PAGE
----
It's not a matter of asserting tricks or stupidity, it's a matter of recognizing the extent to which some aspects of the larger society are governed by social relationships to which most people have no access, and asking if this might have a deleterious effect on the egalitarian character of society. One of the less trivial examples of this is the Supreme Court, where everyone went to 1 of 3 law schools, and almost everyone had a similar career path, and where, because the higher echelons are so filled with people from similar backgrounds, deviation is barely considered. I would argue that any interpretation that's agnostic to this will eventually be used as a justification for oligarchy, at best. And that benefits nobody.
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Re: Money for Nothing: the Universal Basic Income

Post by JasonL » 28 Jun 2017, 21:44

My take on that is I don't trust any institution to come up with a "better" set of outcomes. I'm okay that some people are born rich or smart or pretty and I'm okay that it's way harder for others to attain a similar outcome. I'm okay in part because I don't think there's any affirmative obligation by social institutions to manage outcomes and also because any hypothetical system would be based on worse logic. What I do care about is the ability to progress dueling the course of a life. That may not land you where Kim K is at the end of it all but that's ok.

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Re: Money for Nothing: the Universal Basic Income

Post by Mo » 29 Jun 2017, 07:22

Shem wrote:
JasonL wrote:
Shem wrote:
JasonL wrote:Right. Fame converts in exchange to tons of cash and they aren't just spending down daddy's money. It has to count.
Even if that fame accrued because of Daddy's money?
On my own terms, it isn't what you do or how you got the ability to do it, it's can you convince people to give you money in voluntary exchange. I have my own aesthetic preferences of course, but this is the standard I have to hold if I'm going to be consistent about the things that matter. I make jokes about people and things being terrible, but I do hold that recurring instances of voluntary exchange are telling us that value is being created for a customer and I trust that more than I trust second guessing about where money "should" be going. If that's my standard yuck, KimK has to count.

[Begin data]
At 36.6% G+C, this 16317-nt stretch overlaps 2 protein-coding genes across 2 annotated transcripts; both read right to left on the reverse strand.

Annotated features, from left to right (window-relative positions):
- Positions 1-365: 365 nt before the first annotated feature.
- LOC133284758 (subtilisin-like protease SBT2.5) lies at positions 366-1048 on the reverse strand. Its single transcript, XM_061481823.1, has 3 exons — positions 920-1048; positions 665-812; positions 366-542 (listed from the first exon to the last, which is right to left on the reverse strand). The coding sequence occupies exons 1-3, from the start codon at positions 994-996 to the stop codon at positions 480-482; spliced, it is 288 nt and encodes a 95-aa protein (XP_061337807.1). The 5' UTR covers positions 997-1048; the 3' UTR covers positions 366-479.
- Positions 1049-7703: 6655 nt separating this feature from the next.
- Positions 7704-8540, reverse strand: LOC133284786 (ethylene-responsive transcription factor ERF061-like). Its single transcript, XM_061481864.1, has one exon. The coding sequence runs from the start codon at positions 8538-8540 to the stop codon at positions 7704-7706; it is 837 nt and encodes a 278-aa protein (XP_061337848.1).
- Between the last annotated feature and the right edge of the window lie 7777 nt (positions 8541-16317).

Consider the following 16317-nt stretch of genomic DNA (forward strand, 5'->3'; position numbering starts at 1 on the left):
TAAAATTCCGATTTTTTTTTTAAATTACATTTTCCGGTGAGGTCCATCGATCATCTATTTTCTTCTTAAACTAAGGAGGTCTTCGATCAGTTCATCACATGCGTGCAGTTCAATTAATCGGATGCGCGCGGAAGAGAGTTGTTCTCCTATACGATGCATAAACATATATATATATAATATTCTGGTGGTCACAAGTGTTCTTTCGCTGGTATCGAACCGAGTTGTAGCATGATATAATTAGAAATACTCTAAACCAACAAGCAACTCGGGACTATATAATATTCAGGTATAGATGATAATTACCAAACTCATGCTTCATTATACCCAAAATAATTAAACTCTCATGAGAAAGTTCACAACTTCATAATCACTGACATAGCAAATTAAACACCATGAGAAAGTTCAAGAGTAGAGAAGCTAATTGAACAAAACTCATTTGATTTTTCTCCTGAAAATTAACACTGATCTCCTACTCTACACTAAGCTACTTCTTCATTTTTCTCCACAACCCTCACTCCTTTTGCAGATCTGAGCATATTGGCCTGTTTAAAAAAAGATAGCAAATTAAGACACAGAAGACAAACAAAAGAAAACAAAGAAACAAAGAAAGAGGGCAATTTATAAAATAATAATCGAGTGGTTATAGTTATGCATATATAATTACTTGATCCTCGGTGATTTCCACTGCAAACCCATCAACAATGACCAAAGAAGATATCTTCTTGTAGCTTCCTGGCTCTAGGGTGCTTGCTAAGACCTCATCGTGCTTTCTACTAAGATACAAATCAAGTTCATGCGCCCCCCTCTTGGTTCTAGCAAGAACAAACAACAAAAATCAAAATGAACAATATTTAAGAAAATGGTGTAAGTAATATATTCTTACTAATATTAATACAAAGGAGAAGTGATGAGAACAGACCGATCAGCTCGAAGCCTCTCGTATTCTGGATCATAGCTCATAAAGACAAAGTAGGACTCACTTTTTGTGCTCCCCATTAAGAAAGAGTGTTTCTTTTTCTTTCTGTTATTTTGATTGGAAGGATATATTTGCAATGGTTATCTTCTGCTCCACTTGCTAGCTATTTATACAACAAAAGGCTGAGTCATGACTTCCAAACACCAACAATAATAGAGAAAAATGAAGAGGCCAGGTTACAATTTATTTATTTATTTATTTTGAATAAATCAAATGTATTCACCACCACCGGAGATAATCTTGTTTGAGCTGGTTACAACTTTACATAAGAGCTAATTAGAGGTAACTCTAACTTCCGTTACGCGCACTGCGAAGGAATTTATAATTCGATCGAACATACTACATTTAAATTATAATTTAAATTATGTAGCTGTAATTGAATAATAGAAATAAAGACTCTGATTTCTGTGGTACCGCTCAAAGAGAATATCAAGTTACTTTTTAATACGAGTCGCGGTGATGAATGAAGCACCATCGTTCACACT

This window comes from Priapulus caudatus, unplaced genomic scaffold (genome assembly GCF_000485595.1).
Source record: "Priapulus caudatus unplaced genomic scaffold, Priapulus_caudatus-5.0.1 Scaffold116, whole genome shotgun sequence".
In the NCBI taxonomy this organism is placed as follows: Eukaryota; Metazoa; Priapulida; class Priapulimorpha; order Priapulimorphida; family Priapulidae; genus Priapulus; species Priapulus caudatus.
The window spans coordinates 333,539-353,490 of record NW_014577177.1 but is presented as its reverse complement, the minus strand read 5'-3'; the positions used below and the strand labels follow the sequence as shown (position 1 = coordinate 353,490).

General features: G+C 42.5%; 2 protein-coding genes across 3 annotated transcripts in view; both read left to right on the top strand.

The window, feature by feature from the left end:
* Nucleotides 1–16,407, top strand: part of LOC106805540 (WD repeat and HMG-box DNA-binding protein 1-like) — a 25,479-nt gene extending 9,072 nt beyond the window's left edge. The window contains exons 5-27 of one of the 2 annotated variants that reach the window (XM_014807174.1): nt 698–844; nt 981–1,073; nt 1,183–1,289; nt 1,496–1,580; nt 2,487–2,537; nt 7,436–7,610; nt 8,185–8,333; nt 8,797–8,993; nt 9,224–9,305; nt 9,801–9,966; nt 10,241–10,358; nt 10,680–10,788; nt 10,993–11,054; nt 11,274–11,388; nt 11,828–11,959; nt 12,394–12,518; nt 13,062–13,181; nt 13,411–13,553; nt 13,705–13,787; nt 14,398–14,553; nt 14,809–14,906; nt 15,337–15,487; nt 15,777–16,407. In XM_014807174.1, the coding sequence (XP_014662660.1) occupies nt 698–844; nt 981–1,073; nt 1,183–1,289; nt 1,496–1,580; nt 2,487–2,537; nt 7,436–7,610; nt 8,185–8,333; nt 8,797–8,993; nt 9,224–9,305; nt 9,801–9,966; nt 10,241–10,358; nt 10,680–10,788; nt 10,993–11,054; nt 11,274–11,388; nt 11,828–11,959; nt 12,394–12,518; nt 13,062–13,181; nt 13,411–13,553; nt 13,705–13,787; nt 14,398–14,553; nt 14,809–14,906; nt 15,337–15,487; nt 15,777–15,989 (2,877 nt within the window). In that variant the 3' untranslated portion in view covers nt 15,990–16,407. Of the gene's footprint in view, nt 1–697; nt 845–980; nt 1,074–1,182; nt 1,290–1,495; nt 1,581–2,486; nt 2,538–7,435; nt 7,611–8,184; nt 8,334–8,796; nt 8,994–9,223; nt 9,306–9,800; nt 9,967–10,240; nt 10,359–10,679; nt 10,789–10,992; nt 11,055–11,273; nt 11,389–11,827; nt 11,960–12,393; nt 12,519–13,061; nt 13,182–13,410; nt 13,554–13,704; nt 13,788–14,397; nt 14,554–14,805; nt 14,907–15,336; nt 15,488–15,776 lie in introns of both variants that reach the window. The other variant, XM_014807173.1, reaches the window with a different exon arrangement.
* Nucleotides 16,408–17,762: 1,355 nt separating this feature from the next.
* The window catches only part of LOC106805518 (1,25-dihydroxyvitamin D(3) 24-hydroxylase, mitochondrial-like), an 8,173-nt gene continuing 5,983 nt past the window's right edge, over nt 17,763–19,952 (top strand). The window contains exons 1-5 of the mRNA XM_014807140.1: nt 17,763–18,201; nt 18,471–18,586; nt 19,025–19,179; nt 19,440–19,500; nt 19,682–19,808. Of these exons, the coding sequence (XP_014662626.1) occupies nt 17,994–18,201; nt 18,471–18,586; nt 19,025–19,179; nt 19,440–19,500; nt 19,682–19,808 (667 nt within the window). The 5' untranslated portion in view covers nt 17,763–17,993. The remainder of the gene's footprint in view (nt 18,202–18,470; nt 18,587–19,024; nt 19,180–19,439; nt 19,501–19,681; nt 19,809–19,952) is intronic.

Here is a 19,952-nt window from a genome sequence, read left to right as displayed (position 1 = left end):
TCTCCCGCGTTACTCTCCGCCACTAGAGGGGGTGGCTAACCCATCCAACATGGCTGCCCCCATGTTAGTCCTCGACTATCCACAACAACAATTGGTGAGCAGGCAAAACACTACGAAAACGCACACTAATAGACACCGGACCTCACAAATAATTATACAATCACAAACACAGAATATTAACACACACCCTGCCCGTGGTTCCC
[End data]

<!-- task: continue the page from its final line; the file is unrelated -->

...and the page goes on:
So, the fact that it's fundamentally easier for the Paris Hiltons of the world to meet your standard with less effort and fundamentally weaker products has no implications for the system in Jasonia? Or, put a different way, we must accept as fair a world where Lena Dunham is a cultural icon even though you could find at least a dozen better-talented writers and dramatists at any mid-level state college with practically no effort?
Actually, the point wasn't about what they were doing being valuable. Jason made a point about trust fund kids being layabouts. I asked if there is any statistical basis for trust fund kids not trying to earn a buck. The point about Hilton and Kardashian is that they were also attempting to make a buck.
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Re: Money for Nothing: the Universal Basic Income

Post by JasonL » 29 Jun 2017, 08:15

Yeah but that little detour gets at some of the underlying justice type differences I would have with Shem and others. That stuff points to differences in what UBI is and can be and how far you should go with it.

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Re: Money for Nothing: the Universal Basic Income